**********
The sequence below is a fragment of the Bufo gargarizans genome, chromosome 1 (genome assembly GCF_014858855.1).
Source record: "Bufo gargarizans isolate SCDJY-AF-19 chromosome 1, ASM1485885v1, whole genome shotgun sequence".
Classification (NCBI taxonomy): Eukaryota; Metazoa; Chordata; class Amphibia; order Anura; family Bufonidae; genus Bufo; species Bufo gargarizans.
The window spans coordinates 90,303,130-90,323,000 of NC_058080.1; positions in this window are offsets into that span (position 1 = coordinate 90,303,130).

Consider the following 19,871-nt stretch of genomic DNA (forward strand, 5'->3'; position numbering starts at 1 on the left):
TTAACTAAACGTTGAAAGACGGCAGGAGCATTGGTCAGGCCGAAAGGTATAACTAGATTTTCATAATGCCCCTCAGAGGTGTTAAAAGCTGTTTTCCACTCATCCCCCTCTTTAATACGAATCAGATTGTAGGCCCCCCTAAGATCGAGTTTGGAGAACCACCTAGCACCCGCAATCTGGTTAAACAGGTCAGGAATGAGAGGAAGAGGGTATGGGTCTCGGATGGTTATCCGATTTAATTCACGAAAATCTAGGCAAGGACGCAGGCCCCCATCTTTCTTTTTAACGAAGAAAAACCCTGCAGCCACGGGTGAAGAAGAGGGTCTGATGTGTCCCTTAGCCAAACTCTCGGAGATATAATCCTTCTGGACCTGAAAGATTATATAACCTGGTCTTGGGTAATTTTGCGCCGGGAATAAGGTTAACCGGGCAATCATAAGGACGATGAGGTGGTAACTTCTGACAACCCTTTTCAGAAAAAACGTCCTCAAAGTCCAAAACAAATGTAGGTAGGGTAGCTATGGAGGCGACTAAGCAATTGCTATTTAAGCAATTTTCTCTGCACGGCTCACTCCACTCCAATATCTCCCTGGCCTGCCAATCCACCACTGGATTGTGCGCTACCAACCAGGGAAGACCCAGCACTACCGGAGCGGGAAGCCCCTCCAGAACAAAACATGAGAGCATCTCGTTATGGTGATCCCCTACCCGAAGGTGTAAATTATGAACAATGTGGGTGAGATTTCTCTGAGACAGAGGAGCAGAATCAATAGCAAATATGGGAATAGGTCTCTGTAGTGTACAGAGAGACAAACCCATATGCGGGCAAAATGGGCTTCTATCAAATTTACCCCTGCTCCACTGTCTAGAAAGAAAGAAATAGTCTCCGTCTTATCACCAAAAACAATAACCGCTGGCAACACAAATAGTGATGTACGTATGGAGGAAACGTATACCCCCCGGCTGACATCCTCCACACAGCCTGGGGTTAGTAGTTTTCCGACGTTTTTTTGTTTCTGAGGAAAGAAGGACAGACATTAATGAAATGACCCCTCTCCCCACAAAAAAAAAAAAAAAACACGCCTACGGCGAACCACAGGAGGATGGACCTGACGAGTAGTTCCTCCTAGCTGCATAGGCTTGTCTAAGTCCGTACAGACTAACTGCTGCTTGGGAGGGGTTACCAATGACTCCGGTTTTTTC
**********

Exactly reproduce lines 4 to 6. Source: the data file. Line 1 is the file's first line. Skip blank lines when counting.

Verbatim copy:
The window spans coordinates 90,303,130-90,323,000 of NC_058080.1; positions in this window are offsets into that span (position 1 = coordinate 90,303,130).

Consider the following 19,871-nt stretch of genomic DNA (forward strand, 5'->3'; position numbering starts at 1 on the left):
TTAACTAAACGTTGAAAGACGGCAGGAGCATTGGTCAGGCCGAAAGGTATAACTAGATTTTCATAATGCCCCTCAGAGGTGTTAAAAGCTGTTTTCCACTCATCCCCCTCTTTAATACGAATCAGATTGTAGGCCCCCCTAAGATCGAGTTTGGAGAACCACCTAGCACCCGCAATCTGGTTAAACAGGTCAGGAATGAGAGGAAGAGGGTATGGGTCTCGGATGGTTATCCGATTTAATTCACGAAAATCTAGGCAAGGACGCAGGCCCCCATCTTTCTTTTTAACGAAGAAAAACCCTGCAGCCACGGGTGAAGAAGAGGGTCTGATGTGTCCCTTAGCCAAACTCTCGGAGATATAATCCTTCTGGACCTGAAAGATTATATAACCTGGTCTTGGGTAATTTTGCGCCGGGAATAAGGTTAACCGGGCAATCATAAGGACGATGAGGTGGTAACTTCTGACAACCCTTTTCAGAAAAAACGTCCTCAAAGTCCAAAACAAATGTAGGTAGGGTAGCTATGGAGGCGACTAAGCAATTGCTATTTAAGCAATTTTCTCTGCACGGCTCACTCCACTCCAATATCTCCCTGGCCTGCCAATCCACCACTGGATTGTGCGCTACCAACCAGGGAAGACCCAGCACTACCGGAGCGGGAAGCCCCTCCAGAACAAAACATGAGAGCATCTCGTTATGGTGATCCCCTACCCGAAGGTGTAAATTATGAACAATGTGGGTGAGATTTCTCTGAGACAGAGGAGCAGAATCAATAGCAAATATGGGAATAGGTCTCTGTAGTGTACAGAGAGACAAACCCATATGCGGGCAAAATGGGCTTCTATCAAATTTACCCCTGCTCCACTGTCTAGAAAGAAAGAAATAGTCTCCGTCTTATCACCAAAAACAATAACCGCTGGCAACACAAATAGTGATGTACGTATGGAGGAAACGTATACCCCCCGGCTGACATCCTCCACACAGCCTGGGGTTAGTAGTTTTCCGACGTTTTTTTGTTTCTGAGGAAAGAAGGACAGACATTAATGAAATGACCCCTCTCCCCACAAAAAAAAAAAAAAAACACGCCTACGGCGAACCACAGGAGGATGGACCTGACGAGTAGTTCCTCCTAGCTGCATAGGCTTGTCTAAGTCCGTACAGACTAACTGCTGCTTGGGAGGGGTTACCAATGACTCCGGTTTTTTC